Vintage Warehouse Sale

Tony Montana or Cab Calloway? Your pick.

Cincinnati is full of history buffs, but if you’re looking to have an authentic Mad Men moment and you love a good a bargain, the Vintage Clothing Source “Vintage Madness” warehouse sale is the place to be.

A few suits and coats and dresses I pulled.
A few suits and coats and dresses I pulled.

When I stopped by at the end of last week, it quickly became obvious that this stuff is the real deal. The selection is so vast that it’s almost overwhelming. Rows and rows of rolling racks line the cement floor, stuffed with dresses and coats and suits and lingerie and uniforms from the 1930s–1970s and beyond. According to purveyor Michael Angelo Testa, the original collection contained around 15,000 pieces loaned to Hollywood production companies for movies like Pleasantville, A League of Their Own, and Sea Biscuit. Some of the pieces go way back: Apparently, one of Jimmy Stewart’s combs was found in the pocket of an old suit jacket.

Racks on racks on racks of vintage clothing
Racks on racks on racks of vintage clothing

Despite the lofty history of the merchandise, the warehouse itself is just that: a stripped down warehouse. The entrance is a completely nondescript set of paper-covered glass doors in the middle of a white building. I drove past it three times. It’s kind of annoying if you don’t know what to look for, but it also lends an air of exclusive secrecy to the whole operation.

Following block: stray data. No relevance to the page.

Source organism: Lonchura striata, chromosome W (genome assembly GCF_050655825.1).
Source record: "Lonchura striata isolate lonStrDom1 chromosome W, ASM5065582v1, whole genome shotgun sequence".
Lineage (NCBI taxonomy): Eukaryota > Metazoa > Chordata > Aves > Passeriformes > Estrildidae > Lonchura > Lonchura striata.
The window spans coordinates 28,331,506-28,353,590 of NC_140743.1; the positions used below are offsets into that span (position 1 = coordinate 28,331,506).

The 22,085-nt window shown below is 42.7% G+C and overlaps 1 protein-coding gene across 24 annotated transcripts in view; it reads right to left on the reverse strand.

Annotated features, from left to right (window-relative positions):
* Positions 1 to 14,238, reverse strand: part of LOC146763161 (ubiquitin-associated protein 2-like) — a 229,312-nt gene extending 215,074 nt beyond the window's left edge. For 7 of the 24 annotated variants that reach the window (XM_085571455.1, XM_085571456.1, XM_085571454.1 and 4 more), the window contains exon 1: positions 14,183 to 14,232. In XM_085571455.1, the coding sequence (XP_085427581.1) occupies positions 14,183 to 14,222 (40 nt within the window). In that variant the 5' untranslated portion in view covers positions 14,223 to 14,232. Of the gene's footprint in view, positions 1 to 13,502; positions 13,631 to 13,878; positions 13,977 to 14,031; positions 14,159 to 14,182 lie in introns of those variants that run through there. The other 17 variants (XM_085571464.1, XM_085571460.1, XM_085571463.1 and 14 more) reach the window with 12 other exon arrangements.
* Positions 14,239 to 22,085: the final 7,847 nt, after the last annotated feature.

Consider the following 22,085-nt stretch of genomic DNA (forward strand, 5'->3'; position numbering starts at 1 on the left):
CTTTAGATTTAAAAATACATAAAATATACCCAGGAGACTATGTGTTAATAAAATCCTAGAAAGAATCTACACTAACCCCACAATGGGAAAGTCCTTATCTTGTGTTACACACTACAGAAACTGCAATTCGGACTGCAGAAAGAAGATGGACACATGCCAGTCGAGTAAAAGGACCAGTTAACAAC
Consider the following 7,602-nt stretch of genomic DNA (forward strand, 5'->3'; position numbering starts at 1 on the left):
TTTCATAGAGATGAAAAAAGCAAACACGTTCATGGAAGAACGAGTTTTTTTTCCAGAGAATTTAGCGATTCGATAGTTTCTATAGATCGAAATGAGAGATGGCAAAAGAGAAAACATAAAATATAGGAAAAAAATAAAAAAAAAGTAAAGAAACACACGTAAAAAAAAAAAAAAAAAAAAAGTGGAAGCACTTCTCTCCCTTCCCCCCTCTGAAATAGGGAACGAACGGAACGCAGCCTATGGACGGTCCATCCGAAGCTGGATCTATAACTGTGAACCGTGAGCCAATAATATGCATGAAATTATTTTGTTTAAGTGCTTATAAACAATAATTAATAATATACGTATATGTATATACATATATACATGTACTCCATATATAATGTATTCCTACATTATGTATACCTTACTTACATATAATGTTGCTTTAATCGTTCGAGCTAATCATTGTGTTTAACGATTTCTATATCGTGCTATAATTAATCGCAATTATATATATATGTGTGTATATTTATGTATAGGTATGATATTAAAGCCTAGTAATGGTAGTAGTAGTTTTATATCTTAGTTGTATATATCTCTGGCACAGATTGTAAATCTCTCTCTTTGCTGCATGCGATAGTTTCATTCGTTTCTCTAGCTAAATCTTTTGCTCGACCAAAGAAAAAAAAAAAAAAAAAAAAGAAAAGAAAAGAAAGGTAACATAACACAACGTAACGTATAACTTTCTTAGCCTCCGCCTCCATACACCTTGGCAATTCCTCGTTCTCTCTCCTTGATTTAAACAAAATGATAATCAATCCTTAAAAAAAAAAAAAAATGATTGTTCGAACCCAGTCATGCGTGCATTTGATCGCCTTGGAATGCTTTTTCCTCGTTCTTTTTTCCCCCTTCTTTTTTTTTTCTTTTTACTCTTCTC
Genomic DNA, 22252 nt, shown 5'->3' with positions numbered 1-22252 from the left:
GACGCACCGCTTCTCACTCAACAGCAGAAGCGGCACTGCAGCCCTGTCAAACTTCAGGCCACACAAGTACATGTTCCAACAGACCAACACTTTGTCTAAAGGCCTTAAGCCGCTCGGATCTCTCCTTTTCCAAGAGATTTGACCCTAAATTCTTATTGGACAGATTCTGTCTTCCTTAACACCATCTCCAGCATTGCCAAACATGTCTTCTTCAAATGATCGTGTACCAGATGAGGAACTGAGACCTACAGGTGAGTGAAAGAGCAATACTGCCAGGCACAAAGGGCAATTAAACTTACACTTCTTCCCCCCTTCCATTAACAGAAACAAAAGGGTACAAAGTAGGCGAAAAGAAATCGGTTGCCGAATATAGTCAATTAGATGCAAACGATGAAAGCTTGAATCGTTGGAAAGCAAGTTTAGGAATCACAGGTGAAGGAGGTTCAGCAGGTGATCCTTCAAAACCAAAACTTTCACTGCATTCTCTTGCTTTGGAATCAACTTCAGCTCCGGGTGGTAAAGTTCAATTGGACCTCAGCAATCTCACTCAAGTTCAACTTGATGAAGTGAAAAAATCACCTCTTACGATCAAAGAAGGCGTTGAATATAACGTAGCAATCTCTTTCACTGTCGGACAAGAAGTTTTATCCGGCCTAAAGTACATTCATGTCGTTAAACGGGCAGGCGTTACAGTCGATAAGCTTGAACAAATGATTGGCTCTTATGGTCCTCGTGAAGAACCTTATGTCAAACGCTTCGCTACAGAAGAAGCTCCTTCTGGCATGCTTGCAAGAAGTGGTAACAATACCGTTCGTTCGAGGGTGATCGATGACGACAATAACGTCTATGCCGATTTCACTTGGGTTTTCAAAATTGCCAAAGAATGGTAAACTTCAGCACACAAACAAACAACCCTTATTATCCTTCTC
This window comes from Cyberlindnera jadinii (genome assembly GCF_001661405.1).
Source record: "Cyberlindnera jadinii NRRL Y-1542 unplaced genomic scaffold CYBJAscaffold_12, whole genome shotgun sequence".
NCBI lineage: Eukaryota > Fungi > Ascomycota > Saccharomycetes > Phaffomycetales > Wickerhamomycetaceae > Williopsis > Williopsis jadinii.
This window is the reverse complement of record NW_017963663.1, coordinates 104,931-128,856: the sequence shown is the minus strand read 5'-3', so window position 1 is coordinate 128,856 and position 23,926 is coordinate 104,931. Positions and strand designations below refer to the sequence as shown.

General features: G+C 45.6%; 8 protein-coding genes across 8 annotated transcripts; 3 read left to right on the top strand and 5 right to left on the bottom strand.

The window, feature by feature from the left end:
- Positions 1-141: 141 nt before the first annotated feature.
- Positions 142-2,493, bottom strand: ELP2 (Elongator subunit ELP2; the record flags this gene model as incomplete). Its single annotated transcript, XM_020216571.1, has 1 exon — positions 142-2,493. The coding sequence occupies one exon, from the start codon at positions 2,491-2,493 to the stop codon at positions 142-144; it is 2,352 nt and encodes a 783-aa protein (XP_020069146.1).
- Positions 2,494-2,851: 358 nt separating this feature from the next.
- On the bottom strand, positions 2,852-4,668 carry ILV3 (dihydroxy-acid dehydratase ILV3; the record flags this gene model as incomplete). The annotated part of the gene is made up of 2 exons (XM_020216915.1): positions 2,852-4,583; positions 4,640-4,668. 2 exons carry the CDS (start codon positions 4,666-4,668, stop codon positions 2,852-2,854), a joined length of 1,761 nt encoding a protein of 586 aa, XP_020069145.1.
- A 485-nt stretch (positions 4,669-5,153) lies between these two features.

A table full of women's shoes
A table full of women’s shoes

After browsing the racks inside, I found a few things to try on, including a glamorous swing coat and an empire waist gown that would be perfect for a vintage-inspired garden wedding. There were maybe 10 or 15 other shoppers there, all silently bonding over our shared interests. Christine Kozobarich, a photographer who’d been there shopping the day before, drove all the way back from Columbus to take pictures of another shopper (who happens to be comedienne Kelly Colette) for her website. I shared the mirror with a mother and daughter trying on coats and discovered we had exactly the same taste in outerwear. Several people convinced me to buy a dress that looked “amazing.” Who knows if it did, but I didn’t really care.

Detail: Vintage wedding dress

I chatted with Michael Angelo about where these things had been (a warehouse in some unnamed Midwestern location) and where any leftovers will go (a buyer is interested in purchasing the collection), but the gist is that this is a once-in-a-lifetime opportunity to literally own a part of history. Go NOW.

Keep in mind:

People were much smaller in the ’40s and ’50s, so adjust your concept of sizes accordingly. I saw heels that looked like they were made for an American Girl doll instead of a grown-up human lady.

Some items have stains and signs of general wear and tear. Inspect closely before you buy.

Go with an idea of what you’re looking for, otherwise you’ll be overwhelmed. Coats, uniforms, and accessories like bags and hats are a good bet.

There’s only one mirror and no real changing room, so wear clothes you can try things on over.

Vintage Clothing Source liquidation sale, 2224 Waycross Rd. Monday & Tuesday 9 a.m.–8 p.m.; Final Madness Sale 1/2 off Wednesday 9 a.m.–3 p.m.

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